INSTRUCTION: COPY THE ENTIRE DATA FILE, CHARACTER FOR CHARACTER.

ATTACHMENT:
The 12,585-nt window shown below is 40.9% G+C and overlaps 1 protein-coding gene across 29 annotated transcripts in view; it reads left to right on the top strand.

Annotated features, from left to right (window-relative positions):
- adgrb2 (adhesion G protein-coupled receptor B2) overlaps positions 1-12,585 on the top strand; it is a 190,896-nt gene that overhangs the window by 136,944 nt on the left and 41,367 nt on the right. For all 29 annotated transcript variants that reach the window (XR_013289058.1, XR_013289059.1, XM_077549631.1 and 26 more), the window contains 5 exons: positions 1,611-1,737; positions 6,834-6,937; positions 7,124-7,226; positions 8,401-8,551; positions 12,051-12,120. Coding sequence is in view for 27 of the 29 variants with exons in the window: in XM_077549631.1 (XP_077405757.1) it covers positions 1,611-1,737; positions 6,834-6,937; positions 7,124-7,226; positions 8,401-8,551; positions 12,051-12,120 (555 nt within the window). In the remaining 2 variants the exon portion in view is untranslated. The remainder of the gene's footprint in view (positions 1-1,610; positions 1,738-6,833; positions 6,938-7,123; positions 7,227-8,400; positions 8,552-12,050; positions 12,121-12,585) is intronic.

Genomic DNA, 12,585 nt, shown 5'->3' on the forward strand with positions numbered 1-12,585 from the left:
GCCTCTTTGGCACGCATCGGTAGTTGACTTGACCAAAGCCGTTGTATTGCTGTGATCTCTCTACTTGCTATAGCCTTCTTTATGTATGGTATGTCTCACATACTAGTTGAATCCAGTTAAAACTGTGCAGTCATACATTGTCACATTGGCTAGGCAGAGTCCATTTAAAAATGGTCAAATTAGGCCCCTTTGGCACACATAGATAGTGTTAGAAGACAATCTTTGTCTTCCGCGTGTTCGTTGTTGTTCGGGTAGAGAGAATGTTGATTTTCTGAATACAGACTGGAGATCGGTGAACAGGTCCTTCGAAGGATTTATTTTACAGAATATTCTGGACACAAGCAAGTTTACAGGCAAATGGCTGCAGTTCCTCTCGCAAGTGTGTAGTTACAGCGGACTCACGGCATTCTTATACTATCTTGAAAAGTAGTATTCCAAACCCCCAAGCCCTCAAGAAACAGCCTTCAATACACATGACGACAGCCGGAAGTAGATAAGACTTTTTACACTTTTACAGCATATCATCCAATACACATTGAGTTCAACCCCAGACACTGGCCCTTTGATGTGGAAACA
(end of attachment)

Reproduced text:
The 12,585-nt window shown below is 40.9% G+C and overlaps 1 protein-coding gene across 29 annotated transcripts in view; it reads left to right on the top strand.

Annotated features, from left to right (window-relative positions):
- adgrb2 (adhesion G protein-coupled receptor B2) overlaps positions 1-12,585 on the top strand; it is a 190,896-nt gene that overhangs the window by 136,944 nt on the left and 41,367 nt on the right. For all 29 annotated transcript variants that reach the window (XR_013289058.1, XR_013289059.1, XM_077549631.1 and 26 more), the window contains 5 exons: positions 1,611-1,737; positions 6,834-6,937; positions 7,124-7,226; positions 8,401-8,551; positions 12,051-12,120. Coding sequence is in view for 27 of the 29 variants with exons in the window: in XM_077549631.1 (XP_077405757.1) it covers positions 1,611-1,737; positions 6,834-6,937; positions 7,124-7,226; positions 8,401-8,551; positions 12,051-12,120 (555 nt within the window). In the remaining 2 variants the exon portion in view is untranslated. The remainder of the gene's footprint in view (positions 1-1,610; positions 1,738-6,833; positions 6,938-7,123; positions 7,227-8,400; positions 8,552-12,050; positions 12,121-12,585) is intronic.

Genomic DNA, 12,585 nt, shown 5'->3' on the forward strand with positions numbered 1-12,585 from the left:
GCCTCTTTGGCACGCATCGGTAGTTGACTTGACCAAAGCCGTTGTATTGCTGTGATCTCTCTACTTGCTATAGCCTTCTTTATGTATGGTATGTCTCACATACTAGTTGAATCCAGTTAAAACTGTGCAGTCATACATTGTCACATTGGCTAGGCAGAGTCCATTTAAAAATGGTCAAATTAGGCCCCTTTGGCACACATAGATAGTGTTAGAAGACAATCTTTGTCTTCCGCGTGTTCGTTGTTGTTCGGGTAGAGAGAATGTTGATTTTCTGAATACAGACTGGAGATCGGTGAACAGGTCCTTCGAAGGATTTATTTTACAGAATATTCTGGACACAAGCAAGTTTACAGGCAAATGGCTGCAGTTCCTCTCGCAAGTGTGTAGTTACAGCGGACTCACGGCATTCTTATACTATCTTGAAAAGTAGTATTCCAAACCCCCAAGCCCTCAAGAAACAGCCTTCAATACACATGACGACAGCCGGAAGTAGATAAGACTTTTTACACTTTTACAGCATATCATCCAATACACATTGAGTTCAACCCCAGACACTGGCCCTTTGATGTGGAAACA